(Closed) Kids can be so mean

posted 6 years ago in Parenting
Post # 3
Member
750 posts
Busy bee
  • Wedding: August 2013

@soon2bS:  Sorry to hear that ๐Ÿ™ and what makes it worse is that the schools aren’t always as helpful as they could be. I have even seen cases where the school sides with the people doing the bullying, and the person being bullied gets expelled. It is absolutely insane and sad.

Post # 4
Member
1231 posts
Bumble bee

@soon2bS:  because they are evil  little trolls that are insecure about themselves. The school should be making more of an effort to eliminate the bullying. I hate to hear that they are doing nothing to stop it. If they have a zero tolerance policy then they need to do something about it.

 

Post # 5
Member
2142 posts
Buzzing bee
  • Wedding: August 2010

I’m so sorry! I feel so bad for her!
Why are kids so mean?!?! What the h#ll is wrong with their parents?!?!?

Post # 6
Member
887 posts
Busy bee
  • Wedding: March 2010

ugh ๐Ÿ™ I’m so sorry. Makes you wonder how those kinds of kids are treated at home. What are you guys going to do? Buy her new clothing or tell her to embrace her individuality?

Post # 7
Member
2951 posts
Sugar bee
  • Wedding: May 2011

poor girl ๐Ÿ™ just be positive and encourage her. Do little things that make her feel awesome. Take her on a shopping spree perhaps so she can get some “cooler” clothes. Kids are just so damn hateful these days anyway ๐Ÿ™ praying for her!

Post # 8
Member
190 posts
Blushing bee
  • Wedding: August 2012

I part-time TA at a school and kids are honestly a product of their parents. I can’t believe some of the things that come of their mouths. I would have never imagined saying some of the things. Here are some examples from the darling 4th graders:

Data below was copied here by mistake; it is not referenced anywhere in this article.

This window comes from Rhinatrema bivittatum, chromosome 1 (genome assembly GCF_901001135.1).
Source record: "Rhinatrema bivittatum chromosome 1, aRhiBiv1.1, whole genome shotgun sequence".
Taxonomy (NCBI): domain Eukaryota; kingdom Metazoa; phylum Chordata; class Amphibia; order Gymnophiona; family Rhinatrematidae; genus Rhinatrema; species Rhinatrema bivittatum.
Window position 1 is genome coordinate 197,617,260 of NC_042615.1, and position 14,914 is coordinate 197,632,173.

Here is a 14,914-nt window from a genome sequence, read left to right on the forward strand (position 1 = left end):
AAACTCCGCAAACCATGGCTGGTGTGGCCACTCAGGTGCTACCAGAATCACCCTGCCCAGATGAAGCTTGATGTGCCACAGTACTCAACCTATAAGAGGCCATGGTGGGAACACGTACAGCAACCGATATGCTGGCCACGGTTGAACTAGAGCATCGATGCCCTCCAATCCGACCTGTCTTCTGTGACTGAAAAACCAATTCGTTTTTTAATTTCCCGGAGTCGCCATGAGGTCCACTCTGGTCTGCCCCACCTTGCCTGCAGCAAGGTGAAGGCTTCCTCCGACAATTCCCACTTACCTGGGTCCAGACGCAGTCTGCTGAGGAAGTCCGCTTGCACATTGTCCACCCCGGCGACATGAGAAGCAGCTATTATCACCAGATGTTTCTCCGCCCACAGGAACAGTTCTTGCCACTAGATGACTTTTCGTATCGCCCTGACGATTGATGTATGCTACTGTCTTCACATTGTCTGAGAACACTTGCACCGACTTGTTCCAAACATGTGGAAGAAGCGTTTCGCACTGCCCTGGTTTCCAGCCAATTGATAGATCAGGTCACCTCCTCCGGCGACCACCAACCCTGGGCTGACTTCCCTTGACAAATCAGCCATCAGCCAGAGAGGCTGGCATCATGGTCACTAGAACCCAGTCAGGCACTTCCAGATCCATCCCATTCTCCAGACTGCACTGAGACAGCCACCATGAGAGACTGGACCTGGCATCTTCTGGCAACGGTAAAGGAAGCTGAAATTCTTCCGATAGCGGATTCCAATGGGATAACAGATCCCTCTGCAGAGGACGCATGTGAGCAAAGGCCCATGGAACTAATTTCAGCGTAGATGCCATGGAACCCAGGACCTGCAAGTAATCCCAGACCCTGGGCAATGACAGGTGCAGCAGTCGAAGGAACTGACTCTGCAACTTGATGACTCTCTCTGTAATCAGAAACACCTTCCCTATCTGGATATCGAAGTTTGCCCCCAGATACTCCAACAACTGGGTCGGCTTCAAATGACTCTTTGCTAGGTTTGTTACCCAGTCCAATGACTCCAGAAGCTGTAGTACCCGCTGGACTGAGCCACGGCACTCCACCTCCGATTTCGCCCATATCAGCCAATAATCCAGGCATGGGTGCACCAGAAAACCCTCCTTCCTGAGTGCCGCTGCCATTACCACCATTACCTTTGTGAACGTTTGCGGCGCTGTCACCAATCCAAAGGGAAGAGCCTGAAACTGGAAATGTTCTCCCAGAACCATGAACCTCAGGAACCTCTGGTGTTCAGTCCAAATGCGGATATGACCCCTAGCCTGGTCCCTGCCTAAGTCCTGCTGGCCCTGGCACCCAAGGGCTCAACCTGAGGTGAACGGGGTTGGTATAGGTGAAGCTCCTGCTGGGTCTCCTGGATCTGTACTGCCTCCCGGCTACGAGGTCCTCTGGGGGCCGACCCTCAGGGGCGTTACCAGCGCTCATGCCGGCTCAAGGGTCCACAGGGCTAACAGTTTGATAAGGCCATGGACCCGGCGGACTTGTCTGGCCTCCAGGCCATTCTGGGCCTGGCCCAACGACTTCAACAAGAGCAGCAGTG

1) After saying no to a kid, “Well I’m just going to ask the teacher. You’re not a real teacher and you can’t tell me what to do.”

2) “I don’t like you outfit today. Your shoes don’t match that top. If I could I would turn you in to ‘What Not To Wear'”

It’s either a lack of attention; the second quote came from a girl that likes to ask me what I thought of this weeks ‘The Walking Dead’ (really she’s 10!). So many parents are afraid to say no to their kids. 

Post # 10
Member
385 posts
Helper bee
  • Wedding: July 2012

Middle school is awful.  Kids are so mean at that age.  If I have kids, I’d be seriously tempted to home school them grades 6-8 so they wouldn’t have to deal with it.

Post # 11
Member
7365 posts
Busy Beekeeper
  • Wedding: October 2010

It does suck.  But this is an important time to instill lifelong lessons:

1) We do not keep up with the Jones-es.  Better to learn this now than as an adult (like in that crazy post in the money board yesterday!)

2) We do not judge people by their possessions (and people who do are shallow).

3) Real friends would accept you wearing a paper bag.

I think it is important to let her pick out her clothing (while still remining in your price range).  That way she will have some control over the situation instead of feeling like she has to wear something mom picked out.  And if possible let her get one “higher-end” outfit.  My mother did this for me so I would not feel totally left out.  So I rocked my one “Guess” outfit (in the 80’s) and wore target stuff all the other days of the week.

Post # 12
Member
887 posts
Busy bee
  • Wedding: March 2010

@soon2bS:  I’m sorry, a few more instances like this and maybe the ex-wife will consider it. I think your plan is a solid one– when I was in middle school I definitely got teased for my clothes.  My mom and dad ended up getting me a pair of Silver jeans (which were the rage back then) for Christmas. Considering how practical she was, I think it killed her to spend $60 on a pair of jeans I’d grow out of. Long story short, I loved the jeans and it made me more confident without losing my sense of identity. Best of luck!